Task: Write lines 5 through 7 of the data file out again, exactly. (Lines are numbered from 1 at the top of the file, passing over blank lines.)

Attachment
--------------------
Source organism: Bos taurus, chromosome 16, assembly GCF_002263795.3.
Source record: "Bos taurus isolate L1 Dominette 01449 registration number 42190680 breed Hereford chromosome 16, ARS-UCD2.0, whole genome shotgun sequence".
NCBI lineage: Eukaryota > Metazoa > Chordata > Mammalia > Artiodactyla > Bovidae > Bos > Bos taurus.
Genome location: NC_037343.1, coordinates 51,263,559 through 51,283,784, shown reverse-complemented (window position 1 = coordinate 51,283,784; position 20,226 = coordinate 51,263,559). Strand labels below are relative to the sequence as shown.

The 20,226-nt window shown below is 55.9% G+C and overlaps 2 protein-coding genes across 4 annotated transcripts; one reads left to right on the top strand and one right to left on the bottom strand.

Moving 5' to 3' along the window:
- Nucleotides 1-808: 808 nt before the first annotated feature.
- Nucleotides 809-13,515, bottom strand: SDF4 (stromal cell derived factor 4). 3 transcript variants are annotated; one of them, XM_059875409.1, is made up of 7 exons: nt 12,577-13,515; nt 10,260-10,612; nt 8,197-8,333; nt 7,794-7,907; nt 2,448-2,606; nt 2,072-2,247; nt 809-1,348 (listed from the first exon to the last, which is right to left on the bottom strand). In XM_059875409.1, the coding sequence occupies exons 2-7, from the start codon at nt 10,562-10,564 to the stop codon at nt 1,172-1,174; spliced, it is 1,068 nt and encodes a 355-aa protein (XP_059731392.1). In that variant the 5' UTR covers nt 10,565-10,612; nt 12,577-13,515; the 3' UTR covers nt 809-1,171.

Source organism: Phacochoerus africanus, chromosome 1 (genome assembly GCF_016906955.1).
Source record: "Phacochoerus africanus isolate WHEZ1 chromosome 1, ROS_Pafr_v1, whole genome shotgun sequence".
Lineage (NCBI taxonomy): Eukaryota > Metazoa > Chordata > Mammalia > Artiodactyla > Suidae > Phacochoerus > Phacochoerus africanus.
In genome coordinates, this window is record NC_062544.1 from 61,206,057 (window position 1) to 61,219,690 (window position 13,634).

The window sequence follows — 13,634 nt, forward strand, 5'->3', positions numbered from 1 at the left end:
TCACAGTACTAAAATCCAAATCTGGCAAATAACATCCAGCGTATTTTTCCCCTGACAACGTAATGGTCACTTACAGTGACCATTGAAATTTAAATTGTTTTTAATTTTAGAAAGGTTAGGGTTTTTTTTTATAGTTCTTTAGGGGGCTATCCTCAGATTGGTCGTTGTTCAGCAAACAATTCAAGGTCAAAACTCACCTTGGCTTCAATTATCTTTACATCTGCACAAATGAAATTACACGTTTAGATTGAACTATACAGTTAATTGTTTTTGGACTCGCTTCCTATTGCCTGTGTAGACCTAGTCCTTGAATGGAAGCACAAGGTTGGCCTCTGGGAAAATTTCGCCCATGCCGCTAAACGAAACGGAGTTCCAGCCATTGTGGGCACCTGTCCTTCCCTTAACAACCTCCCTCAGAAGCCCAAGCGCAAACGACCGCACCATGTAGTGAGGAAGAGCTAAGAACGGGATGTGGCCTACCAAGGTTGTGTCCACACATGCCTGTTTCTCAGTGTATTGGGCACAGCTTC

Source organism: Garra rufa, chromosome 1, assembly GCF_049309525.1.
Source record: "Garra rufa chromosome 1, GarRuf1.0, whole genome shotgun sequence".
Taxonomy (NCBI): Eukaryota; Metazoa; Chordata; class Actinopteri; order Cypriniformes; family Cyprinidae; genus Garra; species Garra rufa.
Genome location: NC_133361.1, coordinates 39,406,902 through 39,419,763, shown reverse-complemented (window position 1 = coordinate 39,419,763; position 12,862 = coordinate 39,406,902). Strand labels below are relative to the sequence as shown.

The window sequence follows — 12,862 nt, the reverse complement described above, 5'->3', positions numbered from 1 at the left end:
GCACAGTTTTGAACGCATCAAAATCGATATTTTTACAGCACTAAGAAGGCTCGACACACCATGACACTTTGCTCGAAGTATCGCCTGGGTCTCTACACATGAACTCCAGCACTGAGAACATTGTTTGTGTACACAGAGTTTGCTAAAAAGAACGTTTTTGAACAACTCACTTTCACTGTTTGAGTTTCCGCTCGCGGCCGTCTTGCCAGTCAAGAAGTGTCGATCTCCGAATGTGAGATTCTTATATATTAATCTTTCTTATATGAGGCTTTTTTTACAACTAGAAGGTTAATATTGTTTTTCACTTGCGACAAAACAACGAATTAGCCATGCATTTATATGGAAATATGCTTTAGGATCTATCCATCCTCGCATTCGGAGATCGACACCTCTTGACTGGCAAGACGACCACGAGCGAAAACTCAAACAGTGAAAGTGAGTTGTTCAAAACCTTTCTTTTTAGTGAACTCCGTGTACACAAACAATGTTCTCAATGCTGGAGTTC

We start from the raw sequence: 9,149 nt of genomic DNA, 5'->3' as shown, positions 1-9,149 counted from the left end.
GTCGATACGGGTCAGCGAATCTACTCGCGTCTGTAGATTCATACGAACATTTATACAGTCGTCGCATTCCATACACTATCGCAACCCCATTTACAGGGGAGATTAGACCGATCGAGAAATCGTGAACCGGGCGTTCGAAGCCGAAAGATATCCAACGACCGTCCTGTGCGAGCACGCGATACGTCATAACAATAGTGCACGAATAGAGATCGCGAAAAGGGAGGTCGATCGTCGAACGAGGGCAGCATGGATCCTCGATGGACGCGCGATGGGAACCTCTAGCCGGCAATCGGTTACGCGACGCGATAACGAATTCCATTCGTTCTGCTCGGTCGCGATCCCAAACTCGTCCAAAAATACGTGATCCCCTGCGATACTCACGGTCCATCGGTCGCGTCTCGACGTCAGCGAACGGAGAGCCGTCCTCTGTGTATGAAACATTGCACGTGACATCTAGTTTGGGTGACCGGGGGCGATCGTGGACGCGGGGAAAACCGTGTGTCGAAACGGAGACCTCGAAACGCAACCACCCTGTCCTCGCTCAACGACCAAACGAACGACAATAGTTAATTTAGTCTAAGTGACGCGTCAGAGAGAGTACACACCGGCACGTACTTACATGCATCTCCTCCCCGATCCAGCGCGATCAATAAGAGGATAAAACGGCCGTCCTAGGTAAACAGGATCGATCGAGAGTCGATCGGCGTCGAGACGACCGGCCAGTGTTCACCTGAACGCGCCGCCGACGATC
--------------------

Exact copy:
The 20,226-nt window shown below is 55.9% G+C and overlaps 2 protein-coding genes across 4 annotated transcripts; one reads left to right on the top strand and one right to left on the bottom strand.

Moving 5' to 3' along the window:
- Nucleotides 1-808: 808 nt before the first annotated feature.